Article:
Indonesian Islamic bond sales will recover from the slowest half in three years as the government finances transport and power projects, according to Standard & Poor’s.
The government’s $140 billion five-year development program will boost offerings, said Allan Redimerio, S&P’s head of Asia infrastructure ratings in Singapore.
Indonesia is waiting for the right time to proceed with plans to sell $500 million of dollar-denominated sukuk, the country’s second international offering of the debt, said Dahlan Siamat, director of Islamic finance at the government’s debt management office.
“The key issue here is watching the sovereign issue by the Indonesian government,” Redimerio said, adding that sales may increase in the second half of next year.
“Once you have the pipeline of assets to back your sukuk, you can create liquidity and attract capital.”
Sukuk offerings in Indonesia dropped to Rp 2.3 trillion ($260 million) since June 30, from Rp 14 trillion in the first six months of the year, according to data compiled by Bloomberg.
That’s the least since Rp 970 billion in the first half of 2008. Malaysia has issued 40.3 billion ringgit ($12.9 billion) of the debt so far this year.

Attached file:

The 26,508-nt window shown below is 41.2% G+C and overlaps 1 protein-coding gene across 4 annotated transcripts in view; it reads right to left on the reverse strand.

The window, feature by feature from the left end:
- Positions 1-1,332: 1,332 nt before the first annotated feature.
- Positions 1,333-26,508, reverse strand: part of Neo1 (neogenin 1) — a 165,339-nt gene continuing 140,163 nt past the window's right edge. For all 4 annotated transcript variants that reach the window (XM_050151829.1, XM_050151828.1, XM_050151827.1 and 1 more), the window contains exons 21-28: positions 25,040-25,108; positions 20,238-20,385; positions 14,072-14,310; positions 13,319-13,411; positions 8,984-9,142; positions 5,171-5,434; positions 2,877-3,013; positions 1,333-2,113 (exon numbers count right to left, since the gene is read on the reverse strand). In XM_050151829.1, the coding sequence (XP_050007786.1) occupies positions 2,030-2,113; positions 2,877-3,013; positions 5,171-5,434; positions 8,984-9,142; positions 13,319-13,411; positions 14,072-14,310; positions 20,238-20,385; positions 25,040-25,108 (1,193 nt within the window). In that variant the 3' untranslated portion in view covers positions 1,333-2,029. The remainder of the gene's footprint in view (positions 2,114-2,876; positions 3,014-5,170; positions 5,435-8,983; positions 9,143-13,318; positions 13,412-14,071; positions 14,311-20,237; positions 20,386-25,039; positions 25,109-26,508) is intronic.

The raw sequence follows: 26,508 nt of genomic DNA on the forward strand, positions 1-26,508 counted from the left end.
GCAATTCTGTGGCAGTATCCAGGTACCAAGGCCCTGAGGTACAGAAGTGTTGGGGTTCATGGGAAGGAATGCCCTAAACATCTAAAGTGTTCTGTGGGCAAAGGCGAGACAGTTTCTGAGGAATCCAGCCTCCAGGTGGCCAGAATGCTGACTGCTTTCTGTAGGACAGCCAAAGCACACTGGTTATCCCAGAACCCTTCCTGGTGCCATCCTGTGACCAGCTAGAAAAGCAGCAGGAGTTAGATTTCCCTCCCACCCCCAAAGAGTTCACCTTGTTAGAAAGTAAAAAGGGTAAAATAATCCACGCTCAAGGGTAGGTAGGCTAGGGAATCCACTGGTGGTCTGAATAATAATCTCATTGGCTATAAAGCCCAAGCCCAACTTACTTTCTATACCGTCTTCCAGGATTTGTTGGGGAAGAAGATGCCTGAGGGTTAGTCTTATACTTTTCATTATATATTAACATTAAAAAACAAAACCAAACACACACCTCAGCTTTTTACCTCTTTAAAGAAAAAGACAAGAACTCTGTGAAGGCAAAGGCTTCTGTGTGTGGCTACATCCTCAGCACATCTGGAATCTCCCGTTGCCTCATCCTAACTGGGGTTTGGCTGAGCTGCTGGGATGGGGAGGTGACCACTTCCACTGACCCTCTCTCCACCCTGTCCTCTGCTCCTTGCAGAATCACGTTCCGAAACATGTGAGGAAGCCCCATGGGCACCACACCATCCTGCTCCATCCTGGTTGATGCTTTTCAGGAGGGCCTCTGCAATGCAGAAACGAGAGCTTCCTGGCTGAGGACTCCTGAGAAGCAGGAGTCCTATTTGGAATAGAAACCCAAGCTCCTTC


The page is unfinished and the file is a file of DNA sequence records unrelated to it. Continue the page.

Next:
The yield on Indonesia’s 8.8 percent Islamic note due April 2014 jumped 19 basis points, or 0.19 percent, to 3.41 percent after Bank Indonesia unexpectedly cut key interest rates on Thursday, according to prices from Royal Bank of Scotland Group. The rate has advanced eight basis points this month.
Indonesia’s bond sales declined in the third quarter as Europe’s worsening debt crisis increased price swings in the debt market, said Fauzi Ichsan, a Jakarta-based senior economist at Standard Chartered.
The government’s financing plans will help spur sukuk offerings as “road and power projects ensure stable cash flows, so that’s perfect for sukuk investors,” Redimerio said.
Global sales of the securities reached $19.6 billion this year, from $14.3 billion in the same period in 2010, according to data compiled by Bloomberg.
Sukuk pay asset returns to comply with Islam’s ban on interest. In December 2010, Bank Indonesia formed a committee with Shariah scholars accountants to speed up the approval process for new products.